Secondly, the argument that stair climbing wheelchairs would negate the need for ramps in based the medical model of disability.  It’s saying to people with disabilities that their disabilities are the “problem”, and puts the responsibility on them to negotiate a world that is not accessible to them.  It puts the social responsibility of access as a civil right on technology and not on society, where it should be.  As a person with a disability, I am given the message that I am the problem, and that being afforded accommodations is “special” or “extra” in a thousand different ways every day.  In reality, my disability is a gift, not a problem.  The problem lies with society and the idea that we need to be fixed or in some way made better by technology instead of being granted the same access (physical and otherwise) as everyone else.

Finally, sometimes, the latest and greatest technology cannot and should not take the place of other methods or technology.  For example, many people now argue that there is no longer a need for people who are blind to learn Braille because screen readers and other auditory technologies are available.  However, by relying solely on auditory technology, a person may be missing out on important literacy skills.  There are also places where Braille may be the only way to obtain necessary information, such as locations and orientation within buildings.  It is also important to consider that communication via Braille and American Sign Language are very important aspects of disability (Blind, Deaf) community and culture.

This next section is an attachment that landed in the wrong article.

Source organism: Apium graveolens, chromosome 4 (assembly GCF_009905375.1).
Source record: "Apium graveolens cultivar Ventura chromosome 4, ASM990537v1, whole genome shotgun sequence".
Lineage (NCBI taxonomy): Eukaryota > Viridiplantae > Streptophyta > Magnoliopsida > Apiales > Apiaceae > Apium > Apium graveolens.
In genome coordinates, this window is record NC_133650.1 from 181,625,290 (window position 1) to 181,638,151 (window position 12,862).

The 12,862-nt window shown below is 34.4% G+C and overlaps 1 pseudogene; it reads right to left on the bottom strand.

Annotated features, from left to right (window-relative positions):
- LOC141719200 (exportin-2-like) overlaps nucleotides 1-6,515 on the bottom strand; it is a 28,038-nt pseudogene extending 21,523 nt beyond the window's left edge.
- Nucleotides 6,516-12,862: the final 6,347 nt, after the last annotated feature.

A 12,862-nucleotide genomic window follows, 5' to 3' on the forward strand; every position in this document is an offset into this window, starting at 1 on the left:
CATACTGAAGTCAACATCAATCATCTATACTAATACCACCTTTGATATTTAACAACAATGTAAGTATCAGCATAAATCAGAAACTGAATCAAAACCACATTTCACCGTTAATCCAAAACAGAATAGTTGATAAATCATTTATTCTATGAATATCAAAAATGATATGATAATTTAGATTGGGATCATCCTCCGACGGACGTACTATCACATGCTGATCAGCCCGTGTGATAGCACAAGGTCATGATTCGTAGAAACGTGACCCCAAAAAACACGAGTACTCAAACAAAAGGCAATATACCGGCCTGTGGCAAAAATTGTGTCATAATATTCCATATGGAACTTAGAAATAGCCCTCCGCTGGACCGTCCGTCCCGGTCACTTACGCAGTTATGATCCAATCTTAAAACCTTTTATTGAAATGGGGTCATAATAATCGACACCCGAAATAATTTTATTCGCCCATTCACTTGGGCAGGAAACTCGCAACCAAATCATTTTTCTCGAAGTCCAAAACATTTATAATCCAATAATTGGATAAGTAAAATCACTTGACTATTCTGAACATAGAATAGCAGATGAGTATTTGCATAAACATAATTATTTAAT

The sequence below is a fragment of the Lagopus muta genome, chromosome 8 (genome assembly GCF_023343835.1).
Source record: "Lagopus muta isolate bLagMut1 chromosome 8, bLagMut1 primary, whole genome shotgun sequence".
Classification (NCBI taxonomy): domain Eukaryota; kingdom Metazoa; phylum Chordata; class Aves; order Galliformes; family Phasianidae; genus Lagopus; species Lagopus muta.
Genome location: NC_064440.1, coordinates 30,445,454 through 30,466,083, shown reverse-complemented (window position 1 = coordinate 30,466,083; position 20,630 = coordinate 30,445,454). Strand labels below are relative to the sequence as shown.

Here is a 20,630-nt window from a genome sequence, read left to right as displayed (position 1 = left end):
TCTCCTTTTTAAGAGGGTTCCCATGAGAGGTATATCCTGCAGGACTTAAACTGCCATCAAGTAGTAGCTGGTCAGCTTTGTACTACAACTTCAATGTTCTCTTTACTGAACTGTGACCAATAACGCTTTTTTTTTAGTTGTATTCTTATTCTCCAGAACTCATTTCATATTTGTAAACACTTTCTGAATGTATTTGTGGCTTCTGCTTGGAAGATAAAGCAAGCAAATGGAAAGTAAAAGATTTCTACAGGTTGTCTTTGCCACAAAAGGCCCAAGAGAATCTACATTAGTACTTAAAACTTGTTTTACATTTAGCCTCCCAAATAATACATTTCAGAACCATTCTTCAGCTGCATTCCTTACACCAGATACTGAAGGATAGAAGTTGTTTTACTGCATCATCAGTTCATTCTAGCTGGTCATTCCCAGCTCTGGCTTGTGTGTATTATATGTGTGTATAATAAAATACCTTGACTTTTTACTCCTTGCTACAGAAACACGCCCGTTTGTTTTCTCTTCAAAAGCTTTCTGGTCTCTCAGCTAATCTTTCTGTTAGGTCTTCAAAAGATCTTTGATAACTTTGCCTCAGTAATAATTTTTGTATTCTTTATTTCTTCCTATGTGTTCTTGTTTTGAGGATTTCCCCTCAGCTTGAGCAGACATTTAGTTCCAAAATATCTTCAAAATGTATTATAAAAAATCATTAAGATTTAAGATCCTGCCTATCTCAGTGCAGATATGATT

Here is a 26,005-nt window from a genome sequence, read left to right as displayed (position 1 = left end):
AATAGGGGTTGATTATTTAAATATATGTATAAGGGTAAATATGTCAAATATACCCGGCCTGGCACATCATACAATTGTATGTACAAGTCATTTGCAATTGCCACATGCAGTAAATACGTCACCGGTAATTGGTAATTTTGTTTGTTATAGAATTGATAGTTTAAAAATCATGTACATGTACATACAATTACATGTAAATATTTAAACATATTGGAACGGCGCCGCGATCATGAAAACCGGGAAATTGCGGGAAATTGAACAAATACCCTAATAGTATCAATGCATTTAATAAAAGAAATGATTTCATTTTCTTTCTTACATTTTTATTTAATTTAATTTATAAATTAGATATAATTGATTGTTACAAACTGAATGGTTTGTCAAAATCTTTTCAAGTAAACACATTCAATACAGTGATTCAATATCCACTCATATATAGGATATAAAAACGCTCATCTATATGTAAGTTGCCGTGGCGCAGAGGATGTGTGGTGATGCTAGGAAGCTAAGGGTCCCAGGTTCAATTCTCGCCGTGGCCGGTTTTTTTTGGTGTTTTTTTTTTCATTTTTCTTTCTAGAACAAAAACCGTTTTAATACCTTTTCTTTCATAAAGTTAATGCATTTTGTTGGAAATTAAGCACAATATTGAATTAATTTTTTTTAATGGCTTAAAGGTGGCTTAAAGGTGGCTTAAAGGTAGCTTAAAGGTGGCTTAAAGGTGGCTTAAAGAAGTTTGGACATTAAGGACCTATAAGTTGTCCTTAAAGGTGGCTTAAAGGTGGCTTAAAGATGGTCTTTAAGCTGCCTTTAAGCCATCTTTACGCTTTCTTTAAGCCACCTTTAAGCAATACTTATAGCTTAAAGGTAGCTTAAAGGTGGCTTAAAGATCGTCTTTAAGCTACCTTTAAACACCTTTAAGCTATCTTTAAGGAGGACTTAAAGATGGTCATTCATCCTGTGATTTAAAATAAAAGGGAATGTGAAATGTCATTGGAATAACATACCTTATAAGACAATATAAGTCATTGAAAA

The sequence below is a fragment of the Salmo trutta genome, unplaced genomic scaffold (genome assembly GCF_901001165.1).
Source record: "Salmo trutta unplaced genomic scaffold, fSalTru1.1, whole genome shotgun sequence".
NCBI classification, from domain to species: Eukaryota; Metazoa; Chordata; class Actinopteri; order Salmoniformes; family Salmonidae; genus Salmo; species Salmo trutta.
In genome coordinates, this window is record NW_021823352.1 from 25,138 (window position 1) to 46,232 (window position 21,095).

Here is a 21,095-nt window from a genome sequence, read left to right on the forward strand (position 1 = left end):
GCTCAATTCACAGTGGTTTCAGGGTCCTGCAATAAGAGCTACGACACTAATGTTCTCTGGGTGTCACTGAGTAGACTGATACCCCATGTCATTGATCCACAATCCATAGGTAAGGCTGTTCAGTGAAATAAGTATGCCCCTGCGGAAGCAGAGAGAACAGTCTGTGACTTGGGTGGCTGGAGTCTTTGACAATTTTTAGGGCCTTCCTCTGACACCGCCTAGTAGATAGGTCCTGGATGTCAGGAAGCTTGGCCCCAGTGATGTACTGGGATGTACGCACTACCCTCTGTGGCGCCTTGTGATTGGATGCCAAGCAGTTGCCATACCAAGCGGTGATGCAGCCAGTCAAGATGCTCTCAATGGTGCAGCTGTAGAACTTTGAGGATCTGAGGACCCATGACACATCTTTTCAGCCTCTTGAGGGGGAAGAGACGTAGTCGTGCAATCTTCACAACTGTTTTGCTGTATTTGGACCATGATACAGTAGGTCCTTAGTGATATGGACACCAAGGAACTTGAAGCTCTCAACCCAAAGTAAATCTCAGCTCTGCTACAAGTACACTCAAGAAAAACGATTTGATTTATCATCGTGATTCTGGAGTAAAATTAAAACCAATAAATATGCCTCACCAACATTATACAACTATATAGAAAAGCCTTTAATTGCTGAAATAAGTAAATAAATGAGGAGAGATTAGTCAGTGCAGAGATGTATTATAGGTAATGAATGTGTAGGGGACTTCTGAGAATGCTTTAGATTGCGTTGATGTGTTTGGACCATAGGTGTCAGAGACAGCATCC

Innovations in assistive technology are a wonderful, exciting thing.  I am certainly not arguing that progress and development should stop.  However, technology should not take the place of the social responsibility we have to provide access and accommodations to all – it is a civil right.  We also must be mindful that these cutting edge technologies may not be available or appropriate for everyone, and that existing technology and methods often play an important role in the disability community, pride, and culture.